As a GM, I often want to make sure I am providing a rich environment where players can roleplay, explore, build connections and networks, expand into their own character and story, and feel they have a voice within and impact on the world they are thrust into. I try avoid making every session just a “monster of the week” fight, or endless dungeon stomp.
As a player I love those things when they seem to evolve naturally. When it feels like they are being forced and this results in slow sessions where no player is particularly engaged and things are sow, I desperately wish we could just go smash undead/punch fascists/shoot robots. I much prefer even a typical monster-of-the-week fight to a roleplaying session where things aren’t gel-ing.
This makes me wonder how often I am trying to hard as a GM, failing to just let things naturally evolve on the RP side. I have begun to think part of the issue is that my own GM style tends towards crucial, needful conflicts that can’t wait. That’s partially in response to my players generally being the opposite of murder hobos — they don’t want to have characters that murder and loot for the sake of murdering and looting, but want to be heroes who put themselves in harms way while saving others… even as they as players enjoy the action and reward of fighting and looting. So, I often generate foes who *must* be opposed for ethical reasons, and then players feel like they can’t take a day off without letting someone down.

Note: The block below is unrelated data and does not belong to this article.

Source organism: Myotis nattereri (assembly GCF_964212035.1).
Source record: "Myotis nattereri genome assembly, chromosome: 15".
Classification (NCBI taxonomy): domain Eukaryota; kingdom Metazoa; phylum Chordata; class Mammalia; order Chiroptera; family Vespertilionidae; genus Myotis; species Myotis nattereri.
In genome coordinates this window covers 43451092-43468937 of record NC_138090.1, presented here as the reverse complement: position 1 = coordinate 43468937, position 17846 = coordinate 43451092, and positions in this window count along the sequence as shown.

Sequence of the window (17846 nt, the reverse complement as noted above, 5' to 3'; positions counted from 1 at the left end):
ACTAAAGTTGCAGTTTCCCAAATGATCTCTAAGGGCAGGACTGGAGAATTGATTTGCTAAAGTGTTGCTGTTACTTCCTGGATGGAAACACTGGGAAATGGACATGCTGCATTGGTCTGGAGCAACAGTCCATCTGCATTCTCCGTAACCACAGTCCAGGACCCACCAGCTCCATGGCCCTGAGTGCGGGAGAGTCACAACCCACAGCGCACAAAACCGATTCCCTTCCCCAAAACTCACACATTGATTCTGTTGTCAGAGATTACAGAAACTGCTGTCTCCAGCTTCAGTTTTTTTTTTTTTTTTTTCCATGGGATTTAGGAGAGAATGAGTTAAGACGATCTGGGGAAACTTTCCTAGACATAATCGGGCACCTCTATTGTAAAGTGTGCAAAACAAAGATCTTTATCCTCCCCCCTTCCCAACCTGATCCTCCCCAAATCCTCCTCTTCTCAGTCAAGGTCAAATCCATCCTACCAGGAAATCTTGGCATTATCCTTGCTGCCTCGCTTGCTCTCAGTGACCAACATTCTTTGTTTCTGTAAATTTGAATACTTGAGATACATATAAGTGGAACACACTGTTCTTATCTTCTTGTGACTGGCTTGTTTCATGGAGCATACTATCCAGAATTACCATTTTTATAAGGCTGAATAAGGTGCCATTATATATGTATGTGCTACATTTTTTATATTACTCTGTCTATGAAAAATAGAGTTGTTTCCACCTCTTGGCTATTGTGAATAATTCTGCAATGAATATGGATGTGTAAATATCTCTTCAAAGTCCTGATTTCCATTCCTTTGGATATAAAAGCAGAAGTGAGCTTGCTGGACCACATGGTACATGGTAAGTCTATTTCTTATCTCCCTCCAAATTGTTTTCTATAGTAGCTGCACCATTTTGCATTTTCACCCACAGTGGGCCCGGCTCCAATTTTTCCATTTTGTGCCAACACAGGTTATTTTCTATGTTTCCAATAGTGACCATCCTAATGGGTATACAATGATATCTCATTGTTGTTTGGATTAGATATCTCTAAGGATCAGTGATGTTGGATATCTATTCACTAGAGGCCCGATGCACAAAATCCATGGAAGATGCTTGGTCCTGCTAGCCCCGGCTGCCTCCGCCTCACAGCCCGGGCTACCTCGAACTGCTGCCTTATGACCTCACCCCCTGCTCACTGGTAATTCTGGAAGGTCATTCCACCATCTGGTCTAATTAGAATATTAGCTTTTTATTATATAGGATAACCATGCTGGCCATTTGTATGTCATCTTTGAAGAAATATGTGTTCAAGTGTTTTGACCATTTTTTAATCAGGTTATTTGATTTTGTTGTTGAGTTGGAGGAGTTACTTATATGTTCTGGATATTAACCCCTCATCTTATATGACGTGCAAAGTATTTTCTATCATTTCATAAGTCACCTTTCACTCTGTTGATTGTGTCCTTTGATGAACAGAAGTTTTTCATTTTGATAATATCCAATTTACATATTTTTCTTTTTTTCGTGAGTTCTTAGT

Maybe I can find a way to have more fights and risks be optional, things you can feel good about going and opposing, but not feel bad if you let them sit because everyone really wants to help the orphaned goblin child find a home this week.
This is the other side of roleplaying for me; the flip side of rules and tactics and action economies and even storytelling. The fine tuning of figuring out what activities the GM and players will all enjoy going through within the game.
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Posted on September 21, 2022, in Adventure Design, Musings and tagged Adventure, Essays, Gamemastering Advice, gaming, Geekery. Bookmark the permalink. 2 Comments.
I have very different needs as a GM and Player. As a GM I tend to be fast and loose with rules because I really want to tell a ripping story. As a player, I really enjoy playing around with the rules to build a very interesting hero with specific strengths and weaknesses.
As a designer, I want to serve both of those desires. But I’m less likely to think about the players who want to create elaborate stories or the GMs that want a lot of “roll to see what happens” material because those have rarely been part of my won play.
Over the years, my players usually want the GM to lay out the story, and they have fun reacting to it rather than telling their own stories. In a longer campaign I do build stories around the PCs, but rarely at the player’s suggestion or impetus.
I think this is a good thing to keep in mind for collaborative work. Finding someone who has a somewhat different focus helps you if you want to make a broadly appealing product. Having someone with a similar vision is good if you are making a very focused product.
This is also a perfect description of teaching…welcome to the profession.
[Maybe first hour needs more goblin fights.]